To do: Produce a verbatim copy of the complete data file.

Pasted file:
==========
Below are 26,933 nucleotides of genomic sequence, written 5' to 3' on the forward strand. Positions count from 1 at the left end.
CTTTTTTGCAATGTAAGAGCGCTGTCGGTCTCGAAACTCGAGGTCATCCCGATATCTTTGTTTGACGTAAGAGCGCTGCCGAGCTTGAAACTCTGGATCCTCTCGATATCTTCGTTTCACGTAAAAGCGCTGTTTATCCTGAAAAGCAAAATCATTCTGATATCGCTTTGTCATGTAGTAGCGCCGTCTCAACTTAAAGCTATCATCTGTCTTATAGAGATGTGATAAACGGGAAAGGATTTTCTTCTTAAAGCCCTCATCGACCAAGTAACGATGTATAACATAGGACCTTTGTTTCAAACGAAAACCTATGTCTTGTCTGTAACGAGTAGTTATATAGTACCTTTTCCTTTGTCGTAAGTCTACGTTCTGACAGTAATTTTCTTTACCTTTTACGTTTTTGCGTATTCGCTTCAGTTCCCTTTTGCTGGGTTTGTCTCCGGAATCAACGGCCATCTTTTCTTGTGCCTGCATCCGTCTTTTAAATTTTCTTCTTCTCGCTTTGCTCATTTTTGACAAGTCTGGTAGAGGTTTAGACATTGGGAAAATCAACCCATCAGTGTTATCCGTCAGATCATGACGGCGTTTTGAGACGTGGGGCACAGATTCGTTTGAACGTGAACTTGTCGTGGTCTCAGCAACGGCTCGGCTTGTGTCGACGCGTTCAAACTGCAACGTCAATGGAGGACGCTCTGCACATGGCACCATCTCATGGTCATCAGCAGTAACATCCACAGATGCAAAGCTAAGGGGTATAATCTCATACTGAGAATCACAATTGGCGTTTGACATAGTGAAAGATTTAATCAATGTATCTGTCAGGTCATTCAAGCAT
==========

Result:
Below are 26,933 nucleotides of genomic sequence, written 5' to 3' on the forward strand. Positions count from 1 at the left end.
CTTTTTTGCAATGTAAGAGCGCTGTCGGTCTCGAAACTCGAGGTCATCCCGATATCTTTGTTTGACGTAAGAGCGCTGCCGAGCTTGAAACTCTGGATCCTCTCGATATCTTCGTTTCACGTAAAAGCGCTGTTTATCCTGAAAAGCAAAATCATTCTGATATCGCTTTGTCATGTAGTAGCGCCGTCTCAACTTAAAGCTATCATCTGTCTTATAGAGATGTGATAAACGGGAAAGGATTTTCTTCTTAAAGCCCTCATCGACCAAGTAACGATGTATAACATAGGACCTTTGTTTCAAACGAAAACCTATGTCTTGTCTGTAACGAGTAGTTATATAGTACCTTTTCCTTTGTCGTAAGTCTACGTTCTGACAGTAATTTTCTTTACCTTTTACGTTTTTGCGTATTCGCTTCAGTTCCCTTTTGCTGGGTTTGTCTCCGGAATCAACGGCCATCTTTTCTTGTGCCTGCATCCGTCTTTTAAATTTTCTTCTTCTCGCTTTGCTCATTTTTGACAAGTCTGGTAGAGGTTTAGACATTGGGAAAATCAACCCATCAGTGTTATCCGTCAGATCATGACGGCGTTTTGAGACGTGGGGCACAGATTCGTTTGAACGTGAACTTGTCGTGGTCTCAGCAACGGCTCGGCTTGTGTCGACGCGTTCAAACTGCAACGTCAATGGAGGACGCTCTGCACATGGCACCATCTCATGGTCATCAGCAGTAACATCCACAGATGCAAAGCTAAGGGGTATAATCTCATACTGAGAATCACAATTGGCGTTTGACATAGTGAAAGATTTAATCAATGTATCTGTCAGGTCATTCAAGCAT